I am not an economist, but I can tell you that most of the cost with regard to substance use disorders is the loss of productivity and the economic impact. When we look at the demographic in Saskatchewan, at least, it's older rather than younger now with regard to methamphetamine. It's the slightly older twenties and thirties as opposed to the teens and twenties. You're dealing with people in their twenties and thirties who are losing their most productive years. As well, unfortunately, their children are being lost to care, because they are unable to look after them.
With regard to the health care costs, I think we're seeing significant costs because of our inadequacy in addressing the health care needs of individuals. People are in and out of detox, in and out of treatment centres, in and out of emergency departments and in and out of acute-care wards in the hospital. They're not getting effective treatment long enough, and that actually leads to an escalation in costs. It's not efficient at all.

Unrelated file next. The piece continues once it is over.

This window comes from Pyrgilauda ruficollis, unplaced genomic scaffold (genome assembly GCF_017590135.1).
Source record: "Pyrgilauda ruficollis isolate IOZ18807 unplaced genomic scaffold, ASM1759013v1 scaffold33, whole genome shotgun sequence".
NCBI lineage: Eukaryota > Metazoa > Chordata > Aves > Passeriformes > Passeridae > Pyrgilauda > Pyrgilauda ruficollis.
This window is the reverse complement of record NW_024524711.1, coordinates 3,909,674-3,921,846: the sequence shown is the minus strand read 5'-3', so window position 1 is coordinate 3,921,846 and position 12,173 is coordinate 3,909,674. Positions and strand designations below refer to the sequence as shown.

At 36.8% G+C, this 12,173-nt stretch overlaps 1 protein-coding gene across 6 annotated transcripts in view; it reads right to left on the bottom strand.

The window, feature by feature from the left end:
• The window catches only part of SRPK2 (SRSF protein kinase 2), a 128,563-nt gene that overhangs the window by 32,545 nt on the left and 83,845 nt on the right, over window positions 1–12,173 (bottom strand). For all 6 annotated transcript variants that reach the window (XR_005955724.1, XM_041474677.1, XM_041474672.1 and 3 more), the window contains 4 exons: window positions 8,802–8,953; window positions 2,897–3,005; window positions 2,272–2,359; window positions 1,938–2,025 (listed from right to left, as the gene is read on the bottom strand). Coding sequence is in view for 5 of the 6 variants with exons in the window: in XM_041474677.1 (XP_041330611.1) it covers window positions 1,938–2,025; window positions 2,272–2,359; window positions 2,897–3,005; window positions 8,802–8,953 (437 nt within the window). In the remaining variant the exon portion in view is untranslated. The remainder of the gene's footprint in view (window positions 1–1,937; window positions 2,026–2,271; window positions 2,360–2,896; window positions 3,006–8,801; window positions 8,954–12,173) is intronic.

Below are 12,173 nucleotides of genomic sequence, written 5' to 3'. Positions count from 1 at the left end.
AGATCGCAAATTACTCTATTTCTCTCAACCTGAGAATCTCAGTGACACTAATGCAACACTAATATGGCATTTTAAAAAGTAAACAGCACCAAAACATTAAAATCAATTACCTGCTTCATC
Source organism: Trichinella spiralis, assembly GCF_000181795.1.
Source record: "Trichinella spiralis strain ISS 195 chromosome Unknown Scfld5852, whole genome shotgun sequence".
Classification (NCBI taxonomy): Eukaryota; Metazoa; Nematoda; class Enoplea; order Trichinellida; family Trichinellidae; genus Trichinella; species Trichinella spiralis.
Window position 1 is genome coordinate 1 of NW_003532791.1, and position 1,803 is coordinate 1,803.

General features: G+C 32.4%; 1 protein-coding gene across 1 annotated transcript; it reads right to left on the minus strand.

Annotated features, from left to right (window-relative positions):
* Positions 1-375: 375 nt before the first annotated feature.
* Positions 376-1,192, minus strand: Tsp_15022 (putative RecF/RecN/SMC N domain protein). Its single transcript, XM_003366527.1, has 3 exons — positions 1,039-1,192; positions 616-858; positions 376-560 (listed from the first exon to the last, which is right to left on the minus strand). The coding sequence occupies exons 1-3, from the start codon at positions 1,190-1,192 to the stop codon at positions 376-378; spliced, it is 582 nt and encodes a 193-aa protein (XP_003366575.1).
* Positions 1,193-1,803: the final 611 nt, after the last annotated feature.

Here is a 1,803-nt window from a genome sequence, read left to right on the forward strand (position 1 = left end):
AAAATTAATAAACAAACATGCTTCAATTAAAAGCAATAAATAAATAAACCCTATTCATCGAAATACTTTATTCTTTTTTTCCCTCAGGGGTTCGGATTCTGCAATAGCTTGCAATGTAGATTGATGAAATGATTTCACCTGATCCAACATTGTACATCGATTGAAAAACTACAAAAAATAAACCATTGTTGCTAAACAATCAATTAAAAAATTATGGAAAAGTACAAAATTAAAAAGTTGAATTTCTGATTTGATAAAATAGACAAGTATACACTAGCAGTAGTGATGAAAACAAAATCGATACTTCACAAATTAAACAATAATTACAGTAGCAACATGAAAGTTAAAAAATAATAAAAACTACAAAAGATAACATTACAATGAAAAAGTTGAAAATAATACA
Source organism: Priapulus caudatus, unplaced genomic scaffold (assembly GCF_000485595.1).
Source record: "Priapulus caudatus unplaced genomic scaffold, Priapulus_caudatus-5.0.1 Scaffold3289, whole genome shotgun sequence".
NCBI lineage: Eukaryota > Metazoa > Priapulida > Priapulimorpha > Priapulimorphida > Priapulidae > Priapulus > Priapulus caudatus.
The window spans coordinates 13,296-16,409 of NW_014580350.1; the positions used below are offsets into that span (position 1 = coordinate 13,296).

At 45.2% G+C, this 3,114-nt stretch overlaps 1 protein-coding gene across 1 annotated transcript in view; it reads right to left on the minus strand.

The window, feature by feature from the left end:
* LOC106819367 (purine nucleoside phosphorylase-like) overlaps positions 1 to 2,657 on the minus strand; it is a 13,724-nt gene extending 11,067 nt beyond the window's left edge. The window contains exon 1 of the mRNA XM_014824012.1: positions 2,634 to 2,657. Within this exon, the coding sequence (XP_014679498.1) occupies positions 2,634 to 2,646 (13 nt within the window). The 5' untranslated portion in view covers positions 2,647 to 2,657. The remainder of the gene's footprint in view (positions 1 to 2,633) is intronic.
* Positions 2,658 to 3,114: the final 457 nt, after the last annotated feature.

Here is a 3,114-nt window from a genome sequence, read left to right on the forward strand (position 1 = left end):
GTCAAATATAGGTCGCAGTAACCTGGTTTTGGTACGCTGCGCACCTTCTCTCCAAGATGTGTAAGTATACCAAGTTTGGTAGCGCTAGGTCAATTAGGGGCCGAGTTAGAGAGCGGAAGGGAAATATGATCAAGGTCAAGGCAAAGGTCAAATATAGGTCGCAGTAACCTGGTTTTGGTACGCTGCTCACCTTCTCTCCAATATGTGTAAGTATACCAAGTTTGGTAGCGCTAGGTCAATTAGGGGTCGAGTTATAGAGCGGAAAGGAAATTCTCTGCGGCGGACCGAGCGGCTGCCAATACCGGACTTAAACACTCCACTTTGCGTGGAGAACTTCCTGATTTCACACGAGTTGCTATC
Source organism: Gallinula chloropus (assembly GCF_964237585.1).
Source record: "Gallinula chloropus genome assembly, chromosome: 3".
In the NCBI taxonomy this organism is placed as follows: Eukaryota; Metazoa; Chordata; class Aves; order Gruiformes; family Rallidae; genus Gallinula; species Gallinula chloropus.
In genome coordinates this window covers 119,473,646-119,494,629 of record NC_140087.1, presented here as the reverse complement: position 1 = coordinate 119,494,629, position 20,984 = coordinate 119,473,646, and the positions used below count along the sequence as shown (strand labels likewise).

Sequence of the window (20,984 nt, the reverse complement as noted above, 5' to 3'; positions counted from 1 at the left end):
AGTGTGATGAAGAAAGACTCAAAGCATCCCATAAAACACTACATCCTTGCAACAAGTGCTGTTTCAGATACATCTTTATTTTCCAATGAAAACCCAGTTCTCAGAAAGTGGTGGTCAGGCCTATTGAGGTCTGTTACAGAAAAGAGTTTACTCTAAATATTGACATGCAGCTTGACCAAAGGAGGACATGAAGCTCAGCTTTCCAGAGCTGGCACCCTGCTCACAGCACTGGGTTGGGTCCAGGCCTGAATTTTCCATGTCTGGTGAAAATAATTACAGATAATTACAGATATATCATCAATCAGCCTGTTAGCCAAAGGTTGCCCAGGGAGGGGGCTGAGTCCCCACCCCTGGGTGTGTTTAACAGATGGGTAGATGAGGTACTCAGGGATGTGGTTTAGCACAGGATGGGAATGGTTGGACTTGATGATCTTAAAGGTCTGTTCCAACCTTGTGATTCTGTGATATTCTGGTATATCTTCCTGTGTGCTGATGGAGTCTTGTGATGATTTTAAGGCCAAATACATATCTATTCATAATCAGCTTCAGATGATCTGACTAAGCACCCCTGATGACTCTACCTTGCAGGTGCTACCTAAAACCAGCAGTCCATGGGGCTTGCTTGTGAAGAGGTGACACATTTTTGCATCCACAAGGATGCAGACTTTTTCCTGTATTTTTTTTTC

For instance, with IV drug use, we often have people being admitted to hospital with abscesses of joints or bone infections that require six weeks of IV antibiotic therapy. If we are not able to provide a stable environment for them to complete six weeks of IV antibiotic therapy in a very structured environment in a hospital ward.... These are individuals who might have been previously hunting and gathering on the streets. We need better behavioural management to keep them there for six weeks and address some of their root issues. If they are not able to be retained there, they leave, they come back, and the infection is worse. They're not able to complete the antibiotic therapy. They leave and come back. So it might take 12 or 24 weeks to complete six weeks of antibiotic therapy, simply because we are not providing the behavioural management and support they require.
This is why it's difficult to answer your question. So much of the cost is due to our inefficiency.